What is duplicate content? A simple guide for website owners who don’t want to lose their Google rankings

What is duplicate content? Here's a simple guide for website owners who don’t want to lose their Google rankings.

What is duplicate content? Here’s a simple guide for website owners who don’t want to lose their Google rankings.

Remember your schooldays?

All that homework – man that was a chore! Let’s face it, it was just so much more fun to spend your afternoons playing with your buddies than slaving over books and numbers and essays. Ugh!

Worst of all was studying for tests.

Perhaps you didn’t want to cram for the test, or you simply forgot about it.

And then, to try and save the humiliation of a Fail, you tried to copy the answers off the brainbox you’d cunningly sat next to in the exam room.

Except, of course, the teacher noticed what you’re up to, and you got a far greater humiliation than the Fail. Perhaps you were made an example of, or made to stand out in the corridor. Or you had to see the scary Headmaster. And, of course, your parents would be notified – horrors!

You soon learned that copying other kids’ work wasn’t in your best interests.

The same lesson about copying relates to your website

When it comes to your website, copying other people’s content is also a bad idea.

While there’s no teacher to punish you, instead there’s Google. (And a punishment from Google, be it a down-graded ranking or total black-listing, is a lot harder and more difficult to recover than even your teacher’s worst punishment.)

Why does Google punish you for copying?

Let’s look at copying content from Google’s point of view.

The bottom line is that Google wants to give its users a good search experience. And a good search experience means that people can quickly and easily find the information they’re looking for. Google also wants the information you find to be helpful and meaningful.

Website content that’s helpful and meaningful is usually unique: it is a bespoke, one-off article that someone has researched and written.

Conversely, low quality content is not so desirable. And over the years, some website owners have tried to “cheat” the Google ranking system by copying other people’s content. And if the internet is full of copies of people’s work, it all gets a bit tedious, spammy and not a very nice or exciting place to be.

Google hates spammy websites. And it hates spammy webmasters who copy content from other people. Google would much rather point to the original source of material – and penalise those who try to copy it. These penalties come in the form of downgrading the rankings of those sites with copied content, or, worse still, removing a website from its search results altogether.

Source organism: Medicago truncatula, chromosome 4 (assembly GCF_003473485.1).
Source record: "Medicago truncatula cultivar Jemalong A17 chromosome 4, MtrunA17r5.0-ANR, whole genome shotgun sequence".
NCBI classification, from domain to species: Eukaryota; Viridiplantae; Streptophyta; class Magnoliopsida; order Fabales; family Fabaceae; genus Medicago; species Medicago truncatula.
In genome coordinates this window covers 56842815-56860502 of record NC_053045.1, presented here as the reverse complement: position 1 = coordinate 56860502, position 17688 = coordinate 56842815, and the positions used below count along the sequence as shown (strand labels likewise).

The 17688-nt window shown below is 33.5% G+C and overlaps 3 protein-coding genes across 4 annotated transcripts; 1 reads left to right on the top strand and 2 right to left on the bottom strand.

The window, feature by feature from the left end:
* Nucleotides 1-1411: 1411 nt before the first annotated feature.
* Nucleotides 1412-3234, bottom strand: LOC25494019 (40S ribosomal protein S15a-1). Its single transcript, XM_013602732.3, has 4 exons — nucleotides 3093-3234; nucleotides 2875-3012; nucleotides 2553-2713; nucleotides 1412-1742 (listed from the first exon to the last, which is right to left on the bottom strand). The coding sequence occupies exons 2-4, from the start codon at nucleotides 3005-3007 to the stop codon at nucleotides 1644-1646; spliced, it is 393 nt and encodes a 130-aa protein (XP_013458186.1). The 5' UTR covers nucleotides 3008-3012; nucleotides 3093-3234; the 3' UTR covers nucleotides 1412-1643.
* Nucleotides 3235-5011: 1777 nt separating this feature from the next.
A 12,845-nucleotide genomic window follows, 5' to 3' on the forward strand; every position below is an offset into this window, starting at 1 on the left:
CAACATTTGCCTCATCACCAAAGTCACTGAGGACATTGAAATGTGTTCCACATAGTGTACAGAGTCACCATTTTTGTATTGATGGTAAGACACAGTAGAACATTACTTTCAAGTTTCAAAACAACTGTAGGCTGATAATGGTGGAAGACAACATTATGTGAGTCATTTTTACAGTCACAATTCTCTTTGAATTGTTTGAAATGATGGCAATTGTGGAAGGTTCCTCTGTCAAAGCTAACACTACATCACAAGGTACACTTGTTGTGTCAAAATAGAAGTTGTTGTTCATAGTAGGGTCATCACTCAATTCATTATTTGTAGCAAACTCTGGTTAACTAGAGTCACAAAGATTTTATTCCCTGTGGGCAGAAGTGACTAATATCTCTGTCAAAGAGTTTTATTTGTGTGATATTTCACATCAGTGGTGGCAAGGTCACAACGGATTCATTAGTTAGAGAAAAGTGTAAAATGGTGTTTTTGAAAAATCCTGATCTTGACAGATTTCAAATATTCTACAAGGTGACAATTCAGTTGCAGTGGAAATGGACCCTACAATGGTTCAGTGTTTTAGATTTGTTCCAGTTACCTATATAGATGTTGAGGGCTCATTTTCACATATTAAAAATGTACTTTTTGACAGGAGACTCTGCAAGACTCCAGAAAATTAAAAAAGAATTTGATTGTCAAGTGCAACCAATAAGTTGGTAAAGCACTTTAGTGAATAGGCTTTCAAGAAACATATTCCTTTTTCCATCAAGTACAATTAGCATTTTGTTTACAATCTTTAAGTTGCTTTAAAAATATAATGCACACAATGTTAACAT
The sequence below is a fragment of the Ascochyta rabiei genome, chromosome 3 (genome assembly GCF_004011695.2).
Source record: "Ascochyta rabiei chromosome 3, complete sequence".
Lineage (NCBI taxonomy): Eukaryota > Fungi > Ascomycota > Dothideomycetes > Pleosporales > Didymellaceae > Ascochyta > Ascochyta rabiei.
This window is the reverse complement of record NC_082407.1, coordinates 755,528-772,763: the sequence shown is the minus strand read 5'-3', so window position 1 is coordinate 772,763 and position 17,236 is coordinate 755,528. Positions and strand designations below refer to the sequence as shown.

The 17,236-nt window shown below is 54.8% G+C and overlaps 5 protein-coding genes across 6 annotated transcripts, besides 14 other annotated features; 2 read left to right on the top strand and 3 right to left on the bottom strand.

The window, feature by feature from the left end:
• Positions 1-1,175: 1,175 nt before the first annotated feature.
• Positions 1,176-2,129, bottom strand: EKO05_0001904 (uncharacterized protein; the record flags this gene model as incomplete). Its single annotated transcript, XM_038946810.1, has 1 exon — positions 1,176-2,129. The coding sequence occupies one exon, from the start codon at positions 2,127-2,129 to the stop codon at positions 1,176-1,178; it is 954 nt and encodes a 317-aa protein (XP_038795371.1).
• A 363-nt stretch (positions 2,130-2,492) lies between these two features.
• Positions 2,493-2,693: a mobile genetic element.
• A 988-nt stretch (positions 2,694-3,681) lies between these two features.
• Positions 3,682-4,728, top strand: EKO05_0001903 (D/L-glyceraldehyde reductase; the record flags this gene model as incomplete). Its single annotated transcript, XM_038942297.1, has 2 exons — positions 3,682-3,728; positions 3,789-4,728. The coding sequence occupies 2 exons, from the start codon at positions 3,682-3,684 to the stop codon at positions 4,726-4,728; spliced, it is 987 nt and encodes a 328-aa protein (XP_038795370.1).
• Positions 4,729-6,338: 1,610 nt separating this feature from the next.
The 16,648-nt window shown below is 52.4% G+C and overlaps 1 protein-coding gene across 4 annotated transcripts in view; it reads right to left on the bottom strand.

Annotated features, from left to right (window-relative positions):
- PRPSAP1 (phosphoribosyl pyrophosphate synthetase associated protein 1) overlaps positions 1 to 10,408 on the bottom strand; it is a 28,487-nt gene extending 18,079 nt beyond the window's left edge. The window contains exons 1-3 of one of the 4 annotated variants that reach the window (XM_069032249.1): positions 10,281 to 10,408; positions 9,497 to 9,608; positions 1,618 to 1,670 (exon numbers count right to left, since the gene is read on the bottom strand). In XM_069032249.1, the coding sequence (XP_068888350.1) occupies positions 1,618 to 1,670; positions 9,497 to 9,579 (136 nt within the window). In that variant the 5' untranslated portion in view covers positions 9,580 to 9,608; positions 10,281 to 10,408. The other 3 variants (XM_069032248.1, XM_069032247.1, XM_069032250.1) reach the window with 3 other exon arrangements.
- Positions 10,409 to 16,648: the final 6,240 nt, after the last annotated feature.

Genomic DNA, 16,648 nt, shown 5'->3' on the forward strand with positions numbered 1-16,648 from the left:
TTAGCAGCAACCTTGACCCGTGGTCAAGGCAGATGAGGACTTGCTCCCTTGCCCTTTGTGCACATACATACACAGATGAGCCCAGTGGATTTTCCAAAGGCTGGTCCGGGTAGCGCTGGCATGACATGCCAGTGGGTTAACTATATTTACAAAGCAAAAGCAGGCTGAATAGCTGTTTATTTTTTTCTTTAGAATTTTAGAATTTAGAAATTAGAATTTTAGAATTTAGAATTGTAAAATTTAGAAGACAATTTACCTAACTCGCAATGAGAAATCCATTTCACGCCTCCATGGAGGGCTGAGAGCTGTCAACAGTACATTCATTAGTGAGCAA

So what is duplicate content, exactly?

You get the general idea that duplicate content is not a good thing, but defining “what is duplicate content” exactly is a little trickier.

If you refer to Google’s official advice, there are some tips there (albeit quite technical), but it’s still not crystal clear. So let me explain some of the more common duplicate content problems in practical terms.

Before I cover common duplicate content problems, one thing you need to be aware of is that duplicate content doesn’t just apply from one website to another, but it also applies to pages on your own website.

The reason for this is that some spammy webmasters create dozens of pages on the same topic, to try and artificially increase their Google rankings. That doesn’t work any more, because of Google’s dislike of duplicate content.

Does Google say what percentage they consider duplicate content?

There are a number of online tools, such as Page Similarity Check Tools, where you put in two website addresses (URLs) and it tells you how similar the pages are as a percentage.

The problem is that Google doesn’t give a percentage in their guidelines, so these online tools aren’t a whole lot of use!

Rather than worry about percentages and other technicalities, here are some practical suggestions on how you can avoid common duplicate content problems.

Common duplicate content problems – and how to avoid them

On a practical level you need to be very careful with the following types of duplicate content:

  • Mobile versions of your website that have the same content twice. The solution here is for your webmaster to use the ‘noindex’ meta tag so that the duplicated pages aren’t indexed. (Or better still, build your website so that it’s mobile responsive, and doesn’t need recreating for handheld devices.)